Their Oops? We'll Hear It Again and Again.
Monday, December 31, 2007
We talk a lot in this country -- free speech and all that -- and almost none of it is remembered. Talk shows. Blowhards. Scripted political blather. But once in a great while, someone says something truly memorable.
How can you forget this November gem from presidential hopeful Rudy Giuliani?
Telling New Hampshire voters how he cleaned up New York city's tawdry streets while mayor, the Rudester said: "I took a city that was known for pornography and licked it to a large extent."
One of the things that humans do is collect things, and quotations that confront the human condition are among the oldest collectibles. They're free, they're easy to store, they cost little to maintain and when you pop one out in conversation, you can come across as profound. (Or just pompous. See: Will, George.)
So to save you the trouble, we've done the collecting for you! The Style List of the Top Five Quotes of 2007, suitable for framing!
You'll notice that these are all off-the-cuff remarks, instead of excerpts from prepared speeches, which is the trend these days, says Fred Shapiro, editor of the Yale Book of Quotations and an associate librarian at that university. Decades ago, Americans went for the inspiring, the profound, the artistic. "Ask not what your country can do for you -- ask what you can do for your country." "I have a dream." "The only thing we have to fear is fear itself." For sheer nihilism, there were Gary Gilmore's final words before a Utah firing squad, ending the national moratorium on the death penalty: "Let's do it."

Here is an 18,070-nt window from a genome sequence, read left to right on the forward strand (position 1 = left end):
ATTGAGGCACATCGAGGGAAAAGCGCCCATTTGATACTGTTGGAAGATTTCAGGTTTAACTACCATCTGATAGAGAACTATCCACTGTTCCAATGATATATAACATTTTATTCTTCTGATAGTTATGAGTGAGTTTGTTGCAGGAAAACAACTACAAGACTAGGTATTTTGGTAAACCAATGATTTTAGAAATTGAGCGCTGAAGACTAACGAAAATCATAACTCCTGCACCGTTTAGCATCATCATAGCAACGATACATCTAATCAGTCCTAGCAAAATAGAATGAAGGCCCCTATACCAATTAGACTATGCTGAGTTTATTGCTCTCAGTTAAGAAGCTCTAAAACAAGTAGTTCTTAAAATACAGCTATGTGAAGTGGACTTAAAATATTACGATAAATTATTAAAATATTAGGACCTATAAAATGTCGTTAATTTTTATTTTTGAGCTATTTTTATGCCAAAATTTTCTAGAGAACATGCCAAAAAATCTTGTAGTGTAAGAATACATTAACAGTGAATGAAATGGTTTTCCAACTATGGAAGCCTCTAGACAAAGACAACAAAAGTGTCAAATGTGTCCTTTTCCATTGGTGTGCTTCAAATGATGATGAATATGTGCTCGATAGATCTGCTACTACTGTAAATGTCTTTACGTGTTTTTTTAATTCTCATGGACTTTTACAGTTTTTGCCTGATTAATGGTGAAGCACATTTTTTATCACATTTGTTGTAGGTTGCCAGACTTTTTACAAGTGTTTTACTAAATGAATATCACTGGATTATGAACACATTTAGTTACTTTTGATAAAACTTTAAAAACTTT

But these days, people tend to favor the absurd, the notorious, the goofy. (There are exceptions. Todd Beamer's unforgettable last words on hijacked United Flight 93: "Let's roll.") But mostly it's all down-market irony and cynicism and the just plain cringe-inducing. "I'm the decider." "It depends on what the meaning of the word 'is' is."
"It says something about our times that the top quotes of every year are the ones that are ridiculous," Shapiro says. "People say things now just to be outrageous or offensive, like Ann Coulter saying last year of the 9-11 widows, 'I've never seen people enjoying their husbands' death so much.' . . . Our political and cultural life has declined in a lot of ways."
To lodge in the pop cultural id, a year's-best remark for the Style list must work on several levels.
It has to catch something of the zeitgeist. It must reveal something of the speaker. It must be pithy, funny, inspiring, mean or appalling. It must resonate with the populace, and preferably say something about the larger society.
The best of these can become cultural reference points, says Grant Barrett, vice president of the American Dialect Society and host of the syndicated radio show "A Way With Words."